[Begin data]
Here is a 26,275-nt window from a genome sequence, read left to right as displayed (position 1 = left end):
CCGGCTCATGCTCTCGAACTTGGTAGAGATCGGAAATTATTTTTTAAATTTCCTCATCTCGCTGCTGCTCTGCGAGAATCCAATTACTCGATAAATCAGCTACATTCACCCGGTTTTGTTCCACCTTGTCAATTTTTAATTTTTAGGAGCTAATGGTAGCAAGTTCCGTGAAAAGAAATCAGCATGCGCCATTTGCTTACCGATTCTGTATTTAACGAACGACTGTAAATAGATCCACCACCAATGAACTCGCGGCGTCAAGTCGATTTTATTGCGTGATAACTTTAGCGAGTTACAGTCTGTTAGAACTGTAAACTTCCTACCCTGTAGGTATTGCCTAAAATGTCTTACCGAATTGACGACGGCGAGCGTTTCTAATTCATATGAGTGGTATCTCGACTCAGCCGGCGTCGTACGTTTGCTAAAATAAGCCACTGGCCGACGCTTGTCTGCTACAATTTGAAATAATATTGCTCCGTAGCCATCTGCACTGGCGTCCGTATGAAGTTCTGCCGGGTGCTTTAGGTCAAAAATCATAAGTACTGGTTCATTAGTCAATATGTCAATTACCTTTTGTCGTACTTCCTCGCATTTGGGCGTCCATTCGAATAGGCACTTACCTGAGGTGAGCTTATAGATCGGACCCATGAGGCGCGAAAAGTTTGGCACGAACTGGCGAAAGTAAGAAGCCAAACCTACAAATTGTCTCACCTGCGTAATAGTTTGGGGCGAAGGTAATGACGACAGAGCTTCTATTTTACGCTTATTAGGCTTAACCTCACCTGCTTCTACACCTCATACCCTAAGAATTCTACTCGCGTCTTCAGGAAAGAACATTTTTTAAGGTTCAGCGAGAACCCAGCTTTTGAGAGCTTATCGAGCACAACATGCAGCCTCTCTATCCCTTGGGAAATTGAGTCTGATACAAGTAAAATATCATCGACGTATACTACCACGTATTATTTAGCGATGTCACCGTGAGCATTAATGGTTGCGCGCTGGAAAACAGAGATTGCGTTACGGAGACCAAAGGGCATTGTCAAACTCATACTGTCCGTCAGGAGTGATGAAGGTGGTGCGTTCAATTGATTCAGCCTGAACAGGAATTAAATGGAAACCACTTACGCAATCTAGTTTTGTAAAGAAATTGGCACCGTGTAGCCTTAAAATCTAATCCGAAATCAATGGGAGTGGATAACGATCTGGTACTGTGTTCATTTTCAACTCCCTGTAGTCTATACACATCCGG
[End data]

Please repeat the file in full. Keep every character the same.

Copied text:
Here is a 26,275-nt window from a genome sequence, read left to right as displayed (position 1 = left end):
CCGGCTCATGCTCTCGAACTTGGTAGAGATCGGAAATTATTTTTTAAATTTCCTCATCTCGCTGCTGCTCTGCGAGAATCCAATTACTCGATAAATCAGCTACATTCACCCGGTTTTGTTCCACCTTGTCAATTTTTAATTTTTAGGAGCTAATGGTAGCAAGTTCCGTGAAAAGAAATCAGCATGCGCCATTTGCTTACCGATTCTGTATTTAACGAACGACTGTAAATAGATCCACCACCAATGAACTCGCGGCGTCAAGTCGATTTTATTGCGTGATAACTTTAGCGAGTTACAGTCTGTTAGAACTGTAAACTTCCTACCCTGTAGGTATTGCCTAAAATGTCTTACCGAATTGACGACGGCGAGCGTTTCTAATTCATATGAGTGGTATCTCGACTCAGCCGGCGTCGTACGTTTGCTAAAATAAGCCACTGGCCGACGCTTGTCTGCTACAATTTGAAATAATATTGCTCCGTAGCCATCTGCACTGGCGTCCGTATGAAGTTCTGCCGGGTGCTTTAGGTCAAAAATCATAAGTACTGGTTCATTAGTCAATATGTCAATTACCTTTTGTCGTACTTCCTCGCATTTGGGCGTCCATTCGAATAGGCACTTACCTGAGGTGAGCTTATAGATCGGACCCATGAGGCGCGAAAAGTTTGGCACGAACTGGCGAAAGTAAGAAGCCAAACCTACAAATTGTCTCACCTGCGTAATAGTTTGGGGCGAAGGTAATGACGACAGAGCTTCTATTTTACGCTTATTAGGCTTAACCTCACCTGCTTCTACACCTCATACCCTAAGAATTCTACTCGCGTCTTCAGGAAAGAACATTTTTTAAGGTTCAGCGAGAACCCAGCTTTTGAGAGCTTATCGAGCACAACATGCAGCCTCTCTATCCCTTGGGAAATTGAGTCTGATACAAGTAAAATATCATCGACGTATACTACCACGTATTATTTAGCGATGTCACCGTGAGCATTAATGGTTGCGCGCTGGAAAACAGAGATTGCGTTACGGAGACCAAAGGGCATTGTCAAACTCATACTGTCCGTCAGGAGTGATGAAGGTGGTGCGTTCAATTGATTCAGCCTGAACAGGAATTAAATGGAAACCACTTACGCAATCTAGTTTTGTAAAGAAATTGGCACCGTGTAGCCTTAAAATCTAATCCGAAATCAATGGGAGTGGATAACGATCTGGTACTGTGTTCATTTTCAACTCCCTGTAGTCTATACACATCCGG